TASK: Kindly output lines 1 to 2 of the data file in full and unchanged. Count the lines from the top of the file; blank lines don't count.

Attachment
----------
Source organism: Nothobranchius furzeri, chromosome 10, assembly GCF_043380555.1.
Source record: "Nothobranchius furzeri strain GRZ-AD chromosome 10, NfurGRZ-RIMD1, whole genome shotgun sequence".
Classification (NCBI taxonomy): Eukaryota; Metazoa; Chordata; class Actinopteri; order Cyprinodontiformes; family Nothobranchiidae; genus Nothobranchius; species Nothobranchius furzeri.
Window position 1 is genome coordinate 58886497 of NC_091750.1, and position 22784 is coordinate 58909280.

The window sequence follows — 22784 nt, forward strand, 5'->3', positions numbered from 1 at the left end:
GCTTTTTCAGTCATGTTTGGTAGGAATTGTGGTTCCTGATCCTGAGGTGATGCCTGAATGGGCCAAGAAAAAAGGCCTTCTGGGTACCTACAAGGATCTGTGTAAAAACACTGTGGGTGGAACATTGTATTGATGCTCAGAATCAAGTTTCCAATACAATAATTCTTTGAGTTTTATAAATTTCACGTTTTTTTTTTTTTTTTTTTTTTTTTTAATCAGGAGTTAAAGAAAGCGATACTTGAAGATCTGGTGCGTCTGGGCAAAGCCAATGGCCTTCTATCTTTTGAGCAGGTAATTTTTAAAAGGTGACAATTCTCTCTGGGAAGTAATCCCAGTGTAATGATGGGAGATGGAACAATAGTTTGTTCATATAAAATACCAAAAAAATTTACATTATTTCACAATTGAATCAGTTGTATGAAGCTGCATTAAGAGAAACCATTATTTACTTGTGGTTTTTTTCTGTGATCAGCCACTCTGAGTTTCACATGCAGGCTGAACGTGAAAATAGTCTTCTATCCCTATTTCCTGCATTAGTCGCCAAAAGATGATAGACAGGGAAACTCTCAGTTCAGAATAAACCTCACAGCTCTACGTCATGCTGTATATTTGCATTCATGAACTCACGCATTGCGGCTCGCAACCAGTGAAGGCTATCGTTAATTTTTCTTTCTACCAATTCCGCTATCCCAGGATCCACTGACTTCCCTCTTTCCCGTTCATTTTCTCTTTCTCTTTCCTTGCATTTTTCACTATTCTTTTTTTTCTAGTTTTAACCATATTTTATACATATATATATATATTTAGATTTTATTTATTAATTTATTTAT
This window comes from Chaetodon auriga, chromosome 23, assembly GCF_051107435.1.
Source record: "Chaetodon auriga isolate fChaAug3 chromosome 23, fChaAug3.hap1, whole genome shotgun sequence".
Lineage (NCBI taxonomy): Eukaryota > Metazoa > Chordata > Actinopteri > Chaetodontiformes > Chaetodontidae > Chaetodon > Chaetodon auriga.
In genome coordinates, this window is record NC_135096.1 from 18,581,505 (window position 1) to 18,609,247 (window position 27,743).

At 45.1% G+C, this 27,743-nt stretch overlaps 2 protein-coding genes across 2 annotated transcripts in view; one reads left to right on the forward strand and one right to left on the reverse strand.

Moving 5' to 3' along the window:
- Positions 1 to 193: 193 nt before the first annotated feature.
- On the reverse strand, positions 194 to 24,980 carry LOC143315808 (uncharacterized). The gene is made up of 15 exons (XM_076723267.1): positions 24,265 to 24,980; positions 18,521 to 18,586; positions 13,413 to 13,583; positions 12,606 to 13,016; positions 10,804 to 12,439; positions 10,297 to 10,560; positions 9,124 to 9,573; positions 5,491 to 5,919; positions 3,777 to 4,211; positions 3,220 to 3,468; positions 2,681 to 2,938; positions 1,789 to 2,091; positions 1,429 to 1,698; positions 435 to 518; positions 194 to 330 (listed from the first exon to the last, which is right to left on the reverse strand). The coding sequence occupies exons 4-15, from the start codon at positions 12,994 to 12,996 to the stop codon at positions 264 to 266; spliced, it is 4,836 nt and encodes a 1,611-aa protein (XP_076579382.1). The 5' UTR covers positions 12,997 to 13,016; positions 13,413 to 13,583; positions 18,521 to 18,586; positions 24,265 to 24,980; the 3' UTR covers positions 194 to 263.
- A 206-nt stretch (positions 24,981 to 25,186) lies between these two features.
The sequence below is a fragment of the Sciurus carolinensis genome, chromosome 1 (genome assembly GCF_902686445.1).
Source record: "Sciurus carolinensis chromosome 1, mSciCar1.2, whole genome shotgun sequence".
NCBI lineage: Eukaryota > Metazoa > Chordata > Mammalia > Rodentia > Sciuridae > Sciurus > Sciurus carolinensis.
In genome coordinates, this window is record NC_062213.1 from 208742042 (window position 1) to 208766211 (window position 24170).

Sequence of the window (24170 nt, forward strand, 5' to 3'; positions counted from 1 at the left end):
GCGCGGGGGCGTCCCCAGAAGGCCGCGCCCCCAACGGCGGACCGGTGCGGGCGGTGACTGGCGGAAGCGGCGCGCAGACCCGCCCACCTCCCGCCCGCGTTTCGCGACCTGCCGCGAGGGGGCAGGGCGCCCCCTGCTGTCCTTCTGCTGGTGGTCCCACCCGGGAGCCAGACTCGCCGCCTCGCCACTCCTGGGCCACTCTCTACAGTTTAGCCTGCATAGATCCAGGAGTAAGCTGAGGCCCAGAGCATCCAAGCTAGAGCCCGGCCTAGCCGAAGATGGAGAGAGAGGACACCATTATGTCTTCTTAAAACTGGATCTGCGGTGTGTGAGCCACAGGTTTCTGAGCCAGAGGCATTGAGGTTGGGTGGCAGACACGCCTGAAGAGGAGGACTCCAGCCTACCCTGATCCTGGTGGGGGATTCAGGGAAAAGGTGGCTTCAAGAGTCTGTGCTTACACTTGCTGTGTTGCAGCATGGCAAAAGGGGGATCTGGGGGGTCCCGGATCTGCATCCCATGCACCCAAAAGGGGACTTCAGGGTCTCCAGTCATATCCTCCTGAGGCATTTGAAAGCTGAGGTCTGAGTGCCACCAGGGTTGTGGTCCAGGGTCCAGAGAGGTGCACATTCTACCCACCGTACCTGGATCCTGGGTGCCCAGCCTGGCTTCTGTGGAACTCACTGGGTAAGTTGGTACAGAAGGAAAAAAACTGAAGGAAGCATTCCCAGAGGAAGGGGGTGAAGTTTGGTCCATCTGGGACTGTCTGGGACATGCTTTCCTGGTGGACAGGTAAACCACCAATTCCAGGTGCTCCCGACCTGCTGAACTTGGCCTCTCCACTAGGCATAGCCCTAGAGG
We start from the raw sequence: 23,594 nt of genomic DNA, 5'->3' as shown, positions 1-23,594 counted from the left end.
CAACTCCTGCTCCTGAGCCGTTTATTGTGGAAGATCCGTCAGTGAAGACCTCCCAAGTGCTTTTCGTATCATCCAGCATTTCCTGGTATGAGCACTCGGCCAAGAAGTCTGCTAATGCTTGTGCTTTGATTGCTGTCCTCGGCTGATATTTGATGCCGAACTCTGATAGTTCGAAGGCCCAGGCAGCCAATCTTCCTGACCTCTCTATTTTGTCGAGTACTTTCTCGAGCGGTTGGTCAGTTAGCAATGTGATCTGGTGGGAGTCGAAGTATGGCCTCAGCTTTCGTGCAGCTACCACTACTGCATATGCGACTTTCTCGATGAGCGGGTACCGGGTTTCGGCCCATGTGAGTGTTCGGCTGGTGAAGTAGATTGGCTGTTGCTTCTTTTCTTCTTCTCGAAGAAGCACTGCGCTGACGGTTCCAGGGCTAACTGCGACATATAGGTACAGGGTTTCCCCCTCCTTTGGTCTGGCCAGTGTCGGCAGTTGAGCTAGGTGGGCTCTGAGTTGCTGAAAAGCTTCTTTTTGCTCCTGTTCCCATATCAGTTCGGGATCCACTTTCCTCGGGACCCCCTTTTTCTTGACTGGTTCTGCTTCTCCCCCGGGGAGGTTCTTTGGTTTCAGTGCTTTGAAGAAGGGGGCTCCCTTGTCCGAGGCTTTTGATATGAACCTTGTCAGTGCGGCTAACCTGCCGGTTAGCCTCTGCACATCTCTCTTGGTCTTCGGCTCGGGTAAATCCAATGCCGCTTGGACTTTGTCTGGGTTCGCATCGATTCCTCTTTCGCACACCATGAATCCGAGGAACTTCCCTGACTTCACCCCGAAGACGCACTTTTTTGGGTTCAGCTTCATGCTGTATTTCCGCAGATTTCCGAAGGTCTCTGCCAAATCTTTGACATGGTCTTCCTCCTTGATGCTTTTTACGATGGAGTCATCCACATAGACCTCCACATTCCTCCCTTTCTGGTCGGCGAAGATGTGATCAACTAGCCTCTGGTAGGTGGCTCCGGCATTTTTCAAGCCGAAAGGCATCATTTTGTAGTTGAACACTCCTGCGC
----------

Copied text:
Source organism: Nothobranchius furzeri, chromosome 10, assembly GCF_043380555.1.
Source record: "Nothobranchius furzeri strain GRZ-AD chromosome 10, NfurGRZ-RIMD1, whole genome shotgun sequence".